I wish it wasn’t so, but Christians are some cantankerous, fighting people. At least I am. I’ve stopped pretending I’m not. I don’t mind a good fight, though I’m learning to not start them–unless they need to be started.
It’s taken two years for it to dawn on me that I’m a fighter. You must have two questions reading that sentence: how did it dawn on you and why did it take so long?!
Well, it took so long because I’m thick.
But this blog deserves credit or blame for helping me to see this strife-happy streak in me. For a couple years running, the most popular posts on this blog were the most controversial posts. When I received those reports I was sometimes genuinely surprised. I would say, “I’m not a controversialist.” It was my polite version of “Don’t start none won’t be none.” Which, of course, makes it permissible for me to join the fray if others started it. I know. Sounds like grade school, doesn’t it? “But he started it!”
After saying “I’m not a controversialist” for a second year running, I thought I’d better step back and test myself. So, I decided that 2014 would be a “controversy free year.” I committed to not entering any controversy started by others and I would not start any myself. “My name is Bennett and I ain’t in it” would be the motto for the year.
Thus far, much to my wife’s delight, it’s been a very quiet, controversy-free year. But you might have noticed it’s also been a quiet year of blogging. Turns out I’m a lot like some other people whose blogging juices flow best when there’s a little heat added. When I subtract the things to fight about, I don’t have as much to write about. And the things I could write about don’t move me to write nearly as quickly. Thus the long silences at Pure Church.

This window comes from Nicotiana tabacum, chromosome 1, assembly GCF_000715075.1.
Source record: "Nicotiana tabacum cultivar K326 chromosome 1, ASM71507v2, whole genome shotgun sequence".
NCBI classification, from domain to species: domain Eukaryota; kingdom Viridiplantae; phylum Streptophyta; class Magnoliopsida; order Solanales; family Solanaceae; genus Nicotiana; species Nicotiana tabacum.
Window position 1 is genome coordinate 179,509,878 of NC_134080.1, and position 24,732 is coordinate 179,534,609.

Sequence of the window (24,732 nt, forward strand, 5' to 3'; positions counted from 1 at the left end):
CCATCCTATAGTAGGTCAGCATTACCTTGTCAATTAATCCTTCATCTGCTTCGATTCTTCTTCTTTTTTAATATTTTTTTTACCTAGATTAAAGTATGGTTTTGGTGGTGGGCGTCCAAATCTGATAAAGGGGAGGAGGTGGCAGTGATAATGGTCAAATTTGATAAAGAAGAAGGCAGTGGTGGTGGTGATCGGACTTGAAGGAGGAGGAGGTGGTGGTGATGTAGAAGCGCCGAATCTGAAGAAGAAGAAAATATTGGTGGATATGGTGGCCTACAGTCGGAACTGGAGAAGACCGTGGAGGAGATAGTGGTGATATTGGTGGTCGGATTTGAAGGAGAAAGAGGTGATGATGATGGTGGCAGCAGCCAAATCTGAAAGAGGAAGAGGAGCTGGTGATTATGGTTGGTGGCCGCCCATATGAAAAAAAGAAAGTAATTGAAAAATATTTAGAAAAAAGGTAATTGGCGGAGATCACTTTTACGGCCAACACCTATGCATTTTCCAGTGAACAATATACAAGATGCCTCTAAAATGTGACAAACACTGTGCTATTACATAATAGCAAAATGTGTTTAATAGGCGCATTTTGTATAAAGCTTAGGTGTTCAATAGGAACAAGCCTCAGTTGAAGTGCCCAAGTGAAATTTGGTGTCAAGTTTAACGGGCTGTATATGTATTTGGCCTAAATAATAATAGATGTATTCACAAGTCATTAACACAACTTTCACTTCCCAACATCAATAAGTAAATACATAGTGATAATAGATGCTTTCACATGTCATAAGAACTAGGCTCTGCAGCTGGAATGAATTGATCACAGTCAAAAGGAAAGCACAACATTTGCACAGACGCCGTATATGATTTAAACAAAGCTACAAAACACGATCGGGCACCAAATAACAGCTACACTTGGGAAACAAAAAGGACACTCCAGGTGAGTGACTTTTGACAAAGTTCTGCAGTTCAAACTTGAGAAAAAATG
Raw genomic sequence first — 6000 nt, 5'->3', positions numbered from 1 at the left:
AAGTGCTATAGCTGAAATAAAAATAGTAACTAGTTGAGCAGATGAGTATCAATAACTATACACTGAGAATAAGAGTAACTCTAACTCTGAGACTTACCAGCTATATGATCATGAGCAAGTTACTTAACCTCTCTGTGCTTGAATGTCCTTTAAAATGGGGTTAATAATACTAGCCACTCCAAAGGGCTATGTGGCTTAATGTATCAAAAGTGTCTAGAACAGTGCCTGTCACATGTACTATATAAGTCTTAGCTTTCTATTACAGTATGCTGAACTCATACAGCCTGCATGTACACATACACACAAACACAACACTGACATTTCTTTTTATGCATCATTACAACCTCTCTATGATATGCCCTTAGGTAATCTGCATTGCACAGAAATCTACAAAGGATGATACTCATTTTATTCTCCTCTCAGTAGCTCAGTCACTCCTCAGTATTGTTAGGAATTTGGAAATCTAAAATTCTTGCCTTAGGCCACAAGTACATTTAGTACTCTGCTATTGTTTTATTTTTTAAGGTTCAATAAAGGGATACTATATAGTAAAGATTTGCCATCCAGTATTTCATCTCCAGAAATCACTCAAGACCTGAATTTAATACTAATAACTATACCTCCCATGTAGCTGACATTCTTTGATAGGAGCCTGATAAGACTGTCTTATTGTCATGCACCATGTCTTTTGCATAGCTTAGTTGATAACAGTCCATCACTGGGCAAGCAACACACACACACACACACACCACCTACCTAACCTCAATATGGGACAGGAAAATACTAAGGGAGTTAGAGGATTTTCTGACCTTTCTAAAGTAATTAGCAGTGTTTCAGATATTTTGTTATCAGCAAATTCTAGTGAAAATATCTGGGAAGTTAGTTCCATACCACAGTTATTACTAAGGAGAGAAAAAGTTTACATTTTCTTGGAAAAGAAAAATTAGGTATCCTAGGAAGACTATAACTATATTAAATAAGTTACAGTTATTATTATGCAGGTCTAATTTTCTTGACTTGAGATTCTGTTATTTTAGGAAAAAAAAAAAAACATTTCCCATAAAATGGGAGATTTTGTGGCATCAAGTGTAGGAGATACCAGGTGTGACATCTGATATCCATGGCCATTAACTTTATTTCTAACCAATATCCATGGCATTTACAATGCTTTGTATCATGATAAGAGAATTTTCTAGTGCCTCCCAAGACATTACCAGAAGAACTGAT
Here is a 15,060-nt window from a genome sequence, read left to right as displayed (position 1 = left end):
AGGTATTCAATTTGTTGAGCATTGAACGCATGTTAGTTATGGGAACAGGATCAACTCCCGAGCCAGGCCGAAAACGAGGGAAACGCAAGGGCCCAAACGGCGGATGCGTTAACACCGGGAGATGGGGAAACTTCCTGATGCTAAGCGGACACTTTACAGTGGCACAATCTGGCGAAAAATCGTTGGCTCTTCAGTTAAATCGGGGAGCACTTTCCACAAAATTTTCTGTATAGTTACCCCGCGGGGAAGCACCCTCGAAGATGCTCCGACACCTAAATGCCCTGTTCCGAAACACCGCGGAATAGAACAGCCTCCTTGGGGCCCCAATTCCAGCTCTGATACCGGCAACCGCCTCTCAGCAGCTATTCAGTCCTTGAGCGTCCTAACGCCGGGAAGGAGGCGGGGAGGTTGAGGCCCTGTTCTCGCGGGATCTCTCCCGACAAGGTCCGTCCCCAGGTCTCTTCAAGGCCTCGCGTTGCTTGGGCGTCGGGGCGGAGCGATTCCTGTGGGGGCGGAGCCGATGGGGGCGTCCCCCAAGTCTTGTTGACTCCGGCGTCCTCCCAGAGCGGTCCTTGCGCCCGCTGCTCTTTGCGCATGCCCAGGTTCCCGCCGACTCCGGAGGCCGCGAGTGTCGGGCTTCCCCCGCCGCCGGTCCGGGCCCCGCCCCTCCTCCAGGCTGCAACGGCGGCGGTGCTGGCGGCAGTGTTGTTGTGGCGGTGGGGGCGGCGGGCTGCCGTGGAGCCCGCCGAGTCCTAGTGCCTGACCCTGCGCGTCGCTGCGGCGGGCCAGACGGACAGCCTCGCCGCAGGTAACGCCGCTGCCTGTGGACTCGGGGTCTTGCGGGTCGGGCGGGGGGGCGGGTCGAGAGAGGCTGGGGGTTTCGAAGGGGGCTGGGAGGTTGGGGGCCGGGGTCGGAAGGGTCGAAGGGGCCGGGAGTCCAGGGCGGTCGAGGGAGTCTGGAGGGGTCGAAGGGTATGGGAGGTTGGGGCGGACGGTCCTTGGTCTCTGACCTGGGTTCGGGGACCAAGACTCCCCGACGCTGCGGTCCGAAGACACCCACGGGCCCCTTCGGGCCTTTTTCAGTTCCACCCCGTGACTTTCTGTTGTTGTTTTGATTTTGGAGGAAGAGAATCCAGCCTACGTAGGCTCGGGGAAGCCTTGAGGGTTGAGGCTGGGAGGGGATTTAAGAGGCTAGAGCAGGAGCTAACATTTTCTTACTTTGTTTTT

But I must say, the sabbatical from strife has been a great joy. I see my own heart and motives more clearly than I did two years ago. Life is far more peaceful and I’m less distracted by all the pixelated opinions floating through the blogosphere. I’m present where I’m present, and that’s a good thing. I’m exercising more self-control over both my keystrokes and those little strokes of anger that sometimes prompted a post. In short, a hiatus from turmoil has been sanctifying.
And it turns out that there are fewer hills to siege and die on than I thought. I thought there were few to begin with, but now I’m convinced there are fewer than the few I initially thought. And some of the hills worth dying on already have much better soldiers attacking them. So I’ve had the privilege of focusing on a couple hills that have my name on them: hills like family time, prayer, Bible reading, hospitality, diet and exercise, good deeds and so on. I haven’t climbed over all those hills yet, but I’ve circled a couple and marked a path. I hope you’ll begin to see that reflected in posts here at Pure Church.
In a time when many evangelicals feel as if the sky is falling and the culture is lost, it might be good for us all to step back, swear off controversy for a while, and determine what really matters most. I can see now that a lot of what I thought was dire was really the angst of someone else who loved controversy and felt like they were on “the losing side.” It wasn’t really my hill, but I borrowed it unawares. And when you step back from some hills you discover that they’re not really that big or they’re not really that significant. You ask yourself, “Really? You’re going to die on that hill?”
Before I die on a hill, I’m now committed to making sure it’s my hill, too. I don’t want to be the equivalent to those anonymous U.N. peacekeeping forces that get sent everywhere to fight every battle. While there’s real value in their role, there’s also real tragedy in fighting the battle of others who could or perhaps should fight those battles themselves. Give me a few well-chosen hills on which to die–or win. If I’m going down, I’d rather be the 54th Regiment of Massachusetts charging Fort Wagner in a war that means everything for me and His Kingdom.